OTTAWA — An expert panel tasked with developing advice on the implementation of a national pharmacare plan is set to present its final report today to the federal government.
Eric Hoskins, Ontario’s former health minister chairing the advisory council, has said the panel will offer a “detailed blueprint” for a national drug plan.
The panel recommended in an interim report in March that Ottawa create an agency to oversee the rollout of such a plan.
In response, the Liberal government promised in the federal budget to create a new agency to buy drugs in bulk and cut Canadian medication costs as the first step toward a national drug plan.
The government said it intends to work with provinces, territories and other partners to develop the mandate for the national drug agency, with Health Canada to receive $35 million over four years starting in 2019-2020 to create an office to support the plan.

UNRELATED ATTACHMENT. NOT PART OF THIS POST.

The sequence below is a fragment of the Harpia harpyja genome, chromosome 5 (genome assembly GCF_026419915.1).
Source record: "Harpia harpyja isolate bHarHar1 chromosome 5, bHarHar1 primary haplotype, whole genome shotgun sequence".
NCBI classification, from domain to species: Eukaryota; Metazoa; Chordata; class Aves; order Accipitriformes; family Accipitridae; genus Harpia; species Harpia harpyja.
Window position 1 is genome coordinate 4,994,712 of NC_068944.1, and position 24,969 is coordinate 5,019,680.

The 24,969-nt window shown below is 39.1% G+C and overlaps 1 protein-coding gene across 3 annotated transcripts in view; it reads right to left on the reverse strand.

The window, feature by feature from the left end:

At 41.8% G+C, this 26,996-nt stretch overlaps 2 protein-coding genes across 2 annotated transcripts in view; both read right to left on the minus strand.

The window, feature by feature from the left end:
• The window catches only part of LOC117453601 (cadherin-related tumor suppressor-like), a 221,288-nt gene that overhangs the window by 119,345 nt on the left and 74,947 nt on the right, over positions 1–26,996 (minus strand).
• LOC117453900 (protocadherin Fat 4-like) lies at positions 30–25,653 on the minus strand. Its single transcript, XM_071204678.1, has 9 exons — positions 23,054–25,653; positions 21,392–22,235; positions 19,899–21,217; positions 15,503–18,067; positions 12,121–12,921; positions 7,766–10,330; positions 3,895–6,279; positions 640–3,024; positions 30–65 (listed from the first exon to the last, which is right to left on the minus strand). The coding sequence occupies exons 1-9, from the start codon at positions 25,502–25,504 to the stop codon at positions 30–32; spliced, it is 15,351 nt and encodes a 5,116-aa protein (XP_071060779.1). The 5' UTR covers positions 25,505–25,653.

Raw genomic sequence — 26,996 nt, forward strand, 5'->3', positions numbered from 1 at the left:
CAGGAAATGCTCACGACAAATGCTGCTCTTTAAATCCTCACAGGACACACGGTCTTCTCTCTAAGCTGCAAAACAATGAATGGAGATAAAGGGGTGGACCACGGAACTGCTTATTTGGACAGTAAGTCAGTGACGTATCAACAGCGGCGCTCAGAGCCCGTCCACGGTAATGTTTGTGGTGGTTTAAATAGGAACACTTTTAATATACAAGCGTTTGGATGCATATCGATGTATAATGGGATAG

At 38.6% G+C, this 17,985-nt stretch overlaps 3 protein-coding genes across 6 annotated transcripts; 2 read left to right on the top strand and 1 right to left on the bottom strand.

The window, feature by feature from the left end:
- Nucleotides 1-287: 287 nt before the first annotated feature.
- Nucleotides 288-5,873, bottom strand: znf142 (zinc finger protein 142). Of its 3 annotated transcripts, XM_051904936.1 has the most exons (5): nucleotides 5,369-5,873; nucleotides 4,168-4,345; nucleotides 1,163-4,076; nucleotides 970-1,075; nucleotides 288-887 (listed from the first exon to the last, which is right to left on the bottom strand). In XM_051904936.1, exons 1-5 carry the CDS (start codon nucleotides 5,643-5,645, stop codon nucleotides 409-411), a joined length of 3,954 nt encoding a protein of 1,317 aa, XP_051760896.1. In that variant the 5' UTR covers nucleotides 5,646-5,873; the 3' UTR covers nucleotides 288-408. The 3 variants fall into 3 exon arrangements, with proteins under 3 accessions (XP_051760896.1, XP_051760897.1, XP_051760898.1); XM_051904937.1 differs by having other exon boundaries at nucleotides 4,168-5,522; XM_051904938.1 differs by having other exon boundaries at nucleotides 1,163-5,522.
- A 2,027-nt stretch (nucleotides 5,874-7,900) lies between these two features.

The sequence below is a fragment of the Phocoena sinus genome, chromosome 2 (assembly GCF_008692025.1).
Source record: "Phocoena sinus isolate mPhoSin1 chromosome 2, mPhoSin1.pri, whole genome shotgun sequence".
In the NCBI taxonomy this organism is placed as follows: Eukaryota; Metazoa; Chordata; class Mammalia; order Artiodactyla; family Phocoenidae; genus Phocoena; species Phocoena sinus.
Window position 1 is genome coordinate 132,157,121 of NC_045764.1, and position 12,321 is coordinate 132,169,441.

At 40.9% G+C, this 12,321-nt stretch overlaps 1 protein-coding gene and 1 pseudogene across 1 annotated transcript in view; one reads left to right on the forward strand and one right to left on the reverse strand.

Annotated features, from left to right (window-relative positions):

Canada currently has a patchwork of drug plans administered by provinces, mainly for children, seniors and people on social assistance.
A plan managed by the federal government offers coverage to other groups, such as Indigenous people and members of the military while private insurance fills the gaps for some.